Social Sector Funding Grew 11% Over Past 5 Years Between 2014 & 2018; Funding By Individual Philanthropist Grew By 21% In The Same Period
Rs 26 lakh crore ($370 billion) per year is the current projected funding required by India to achieve even 5 of the 17 Sustainable Development Goals by 2030
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India has maintained a strong philanthropic momentum with the social sector funding growing steadily at 11% in the last 5 years, between 2014 and 2018. Private funding grew at a rate of 15% per year during the same period while public funding increased at a pace of about 10% per year, according to Bain & Company’s “India Philanthropy Report 2019 — Embracing the field approach to achieve India’s Sustainable Development Goals”, released today.
The ninth annual report, developed in collaboration with Dasra, uncovers a continuous increase in social sector funding in India with contributions across the board. While the government continues to remain the largest contributor, private funding, led by individual philanthropists expanded its base, outpacing public funding. Funding by individual philanthropists grew by 21% between 2014 and 2018. This overall trend is expected to continue in the future as well, given India’s strong economic growth and a rising middle class, fast becoming the donor base.
The report says, what has got the nation this far, will not be enough to help achieve UN’s Sustainable Development Goals (SDGs), 2030. India’s social sector requires a significant funding ramp-up if it is to achieve the SDGs. Even if India sustains its current funding growth rate and channels all philanthropic capital into these five SDGs it will face an annual shortfall of Rs 4.2 lakh crore ($60 billion) if it is to achieve even five of the 17 SDGs by 2030.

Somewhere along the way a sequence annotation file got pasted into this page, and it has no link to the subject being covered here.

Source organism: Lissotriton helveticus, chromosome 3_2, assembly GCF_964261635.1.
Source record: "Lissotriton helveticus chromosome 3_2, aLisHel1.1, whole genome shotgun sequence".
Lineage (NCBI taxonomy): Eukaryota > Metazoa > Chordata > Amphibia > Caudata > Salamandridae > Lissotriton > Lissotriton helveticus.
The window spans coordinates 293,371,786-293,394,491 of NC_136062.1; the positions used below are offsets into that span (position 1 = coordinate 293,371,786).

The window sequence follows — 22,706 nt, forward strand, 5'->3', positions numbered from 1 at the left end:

However, this is not yet a match for a funding requirement of Rs 26 lakh crore per year to achieve even five of the 17 SDGs by 2030. Increased investment from the government along with active participation from private individuals and organisations enabled encouraging results in five development indicators under the SDGs, including sanitation cover, infant mortality rate and access to housing in rural India. These numbers in health and cleanliness and housing schemes indicate that outcome-oriented and collaborative efforts trigger waves of social impact.
“A large part of the funding gap is expected to be bridged by public funds; however, private funding is also punching way below its full potential. Indian ultra-rich and corporations need to step up further if it has to meaningfully cover a part of the SDG shortfall.” Arpan Sheth, partner Bain & Company said.
A breakdown of individual contributions reveals that while large donations (Rs 10 crore or more) by ultra-high net worth individuals (UHNIs) account for 55% of individual philanthropist funding, about 80% of this figure results from Azim Premji’s donations to his philanthropic organisation - APPI. Take out that contribution across the years, and the segment has seen a 4% decrease since 2014. This is a key improvement area, given that UHNI households have grown at a rate of 12% over the past five years and are expected to double in both volume and wealth from 1,60,600 households with Rs 1,53,000 crore ($21.4 billion) combined net worth in 2017 to 3,30,400 households with Rs 3,52,000 crore ($49.3 billion) combined net worth in 2022.